1 tablespoon salt
1 pound linguine
6 fresh sage leaves
6 ounces blue cheese
4 tablespoons butter
½ teaspoon freshly ground black pepper
1 bag (10 oz.) frozen cut green beans

Peel potatoes and cut into 3/4-in. pieces. Put in a large pot, add 2 qt. water, cover, and bring to a boil. Add salt and linguine. Stir, cover, and return to a vigorous boil. Uncover and cook until linguine is tender to the bite, about 5 minutes.

Meanwhile, chop sage leaves. In a large serving bowl, mash cheese, butter, sage, and pepper together. Set aside.

Add green beans to pot, and bring back to a boil. Cook briefly, just until green beans are crisp-tender. Reserve 1/2 cup pasta water and set aside. Drain pasta and vegetables, shaking off as much water as possible. Pour pasta and vegetables on top of cheese-butter mixture. Toss to combine until cheese melts and coats pasta. If resulting sauce is too thick, add reserved pasta water, 1 tbsp. at a time. Serve hot, garnished with additional sage or pepper if you like.

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roasted roma tomatoes

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i had friends over this past weekend for a quiet little cocktail party. some brought fresh mint to muddle into mojitos and whole peaches to slice and plunk into the blender, i made lots of little appetizers and miniature desserts, and it was a grand time. i don’t live in the best neighborhood – think bars on windows and sirens at night – but i tell you, twilight and christmas lights can make just about any venue charming.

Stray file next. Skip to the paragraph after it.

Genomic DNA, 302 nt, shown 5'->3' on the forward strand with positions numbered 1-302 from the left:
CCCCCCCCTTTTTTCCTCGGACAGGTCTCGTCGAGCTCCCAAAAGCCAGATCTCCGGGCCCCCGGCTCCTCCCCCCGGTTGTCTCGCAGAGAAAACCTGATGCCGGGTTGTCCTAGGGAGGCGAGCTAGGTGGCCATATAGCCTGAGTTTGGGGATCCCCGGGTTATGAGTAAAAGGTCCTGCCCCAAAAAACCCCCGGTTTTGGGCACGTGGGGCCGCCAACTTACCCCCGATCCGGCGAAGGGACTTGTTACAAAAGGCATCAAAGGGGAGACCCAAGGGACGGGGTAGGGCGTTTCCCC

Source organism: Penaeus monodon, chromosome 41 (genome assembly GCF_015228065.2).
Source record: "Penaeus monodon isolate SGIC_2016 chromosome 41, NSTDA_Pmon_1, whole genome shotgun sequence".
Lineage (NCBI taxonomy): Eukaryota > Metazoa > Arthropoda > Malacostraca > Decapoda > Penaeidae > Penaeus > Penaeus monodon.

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i brought out one of my favorite recipes to headline the menu: roasted roma tomatoes on toast. it is a recipe that i’ve got bookmarked in an old issue of sunset, glossy pages wrinkly from spills, i’m sure, and probably still wedged into the bookshelf at home between some jane austen books and even older issues of national geographic. but since i don’t live at home anymore, i did some figurative bookshelf browsing and found the recipe online. it is here.